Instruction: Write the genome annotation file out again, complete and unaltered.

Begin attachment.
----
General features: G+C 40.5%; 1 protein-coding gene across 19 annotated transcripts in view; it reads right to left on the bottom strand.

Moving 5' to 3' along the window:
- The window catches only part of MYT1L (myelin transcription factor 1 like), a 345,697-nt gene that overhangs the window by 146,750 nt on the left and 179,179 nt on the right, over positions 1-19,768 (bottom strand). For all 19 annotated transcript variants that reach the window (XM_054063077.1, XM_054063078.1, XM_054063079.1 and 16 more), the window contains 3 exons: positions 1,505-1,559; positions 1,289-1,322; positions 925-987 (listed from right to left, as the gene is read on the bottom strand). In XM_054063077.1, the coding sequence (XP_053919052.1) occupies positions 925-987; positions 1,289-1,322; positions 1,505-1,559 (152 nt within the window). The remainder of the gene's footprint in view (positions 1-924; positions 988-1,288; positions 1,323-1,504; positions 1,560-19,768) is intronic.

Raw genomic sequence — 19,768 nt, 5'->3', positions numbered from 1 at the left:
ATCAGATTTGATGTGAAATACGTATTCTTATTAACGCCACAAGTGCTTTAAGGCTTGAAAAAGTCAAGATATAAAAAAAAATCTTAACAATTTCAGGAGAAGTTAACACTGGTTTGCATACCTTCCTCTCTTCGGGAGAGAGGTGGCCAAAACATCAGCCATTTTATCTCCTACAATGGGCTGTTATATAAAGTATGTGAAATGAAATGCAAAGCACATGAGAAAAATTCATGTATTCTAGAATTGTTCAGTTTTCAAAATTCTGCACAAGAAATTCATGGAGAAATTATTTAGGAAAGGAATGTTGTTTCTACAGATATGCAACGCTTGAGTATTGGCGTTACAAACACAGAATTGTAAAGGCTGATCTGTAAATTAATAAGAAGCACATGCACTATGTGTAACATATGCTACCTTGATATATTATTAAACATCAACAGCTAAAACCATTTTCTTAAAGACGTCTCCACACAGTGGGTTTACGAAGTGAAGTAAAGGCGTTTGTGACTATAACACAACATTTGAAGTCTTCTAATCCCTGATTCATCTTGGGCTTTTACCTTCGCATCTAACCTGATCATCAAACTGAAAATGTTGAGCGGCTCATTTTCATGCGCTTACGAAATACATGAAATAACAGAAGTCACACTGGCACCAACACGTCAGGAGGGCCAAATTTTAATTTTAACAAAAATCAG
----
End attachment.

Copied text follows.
General features: G+C 40.5%; 1 protein-coding gene across 19 annotated transcripts in view; it reads right to left on the bottom strand.

Moving 5' to 3' along the window:
- The window catches only part of MYT1L (myelin transcription factor 1 like), a 345,697-nt gene that overhangs the window by 146,750 nt on the left and 179,179 nt on the right, over positions 1-19,768 (bottom strand). For all 19 annotated transcript variants that reach the window (XM_054063077.1, XM_054063078.1, XM_054063079.1 and 16 more), the window contains 3 exons: positions 1,505-1,559; positions 1,289-1,322; positions 925-987 (listed from right to left, as the gene is read on the bottom strand). In XM_054063077.1, the coding sequence (XP_053919052.1) occupies positions 925-987; positions 1,289-1,322; positions 1,505-1,559 (152 nt within the window). The remainder of the gene's footprint in view (positions 1-924; positions 988-1,288; positions 1,323-1,504; positions 1,560-19,768) is intronic.

Raw genomic sequence — 19,768 nt, 5'->3', positions numbered from 1 at the left:
ATCAGATTTGATGTGAAATACGTATTCTTATTAACGCCACAAGTGCTTTAAGGCTTGAAAAAGTCAAGATATAAAAAAAAATCTTAACAATTTCAGGAGAAGTTAACACTGGTTTGCATACCTTCCTCTCTTCGGGAGAGAGGTGGCCAAAACATCAGCCATTTTATCTCCTACAATGGGCTGTTATATAAAGTATGTGAAATGAAATGCAAAGCACATGAGAAAAATTCATGTATTCTAGAATTGTTCAGTTTTCAAAATTCTGCACAAGAAATTCATGGAGAAATTATTTAGGAAAGGAATGTTGTTTCTACAGATATGCAACGCTTGAGTATTGGCGTTACAAACACAGAATTGTAAAGGCTGATCTGTAAATTAATAAGAAGCACATGCACTATGTGTAACATATGCTACCTTGATATATTATTAAACATCAACAGCTAAAACCATTTTCTTAAAGACGTCTCCACACAGTGGGTTTACGAAGTGAAGTAAAGGCGTTTGTGACTATAACACAACATTTGAAGTCTTCTAATCCCTGATTCATCTTGGGCTTTTACCTTCGCATCTAACCTGATCATCAAACTGAAAATGTTGAGCGGCTCATTTTCATGCGCTTACGAAATACATGAAATAACAGAAGTCACACTGGCACCAACACGTCAGGAGGGCCAAATTTTAATTTTAACAAAAATCAG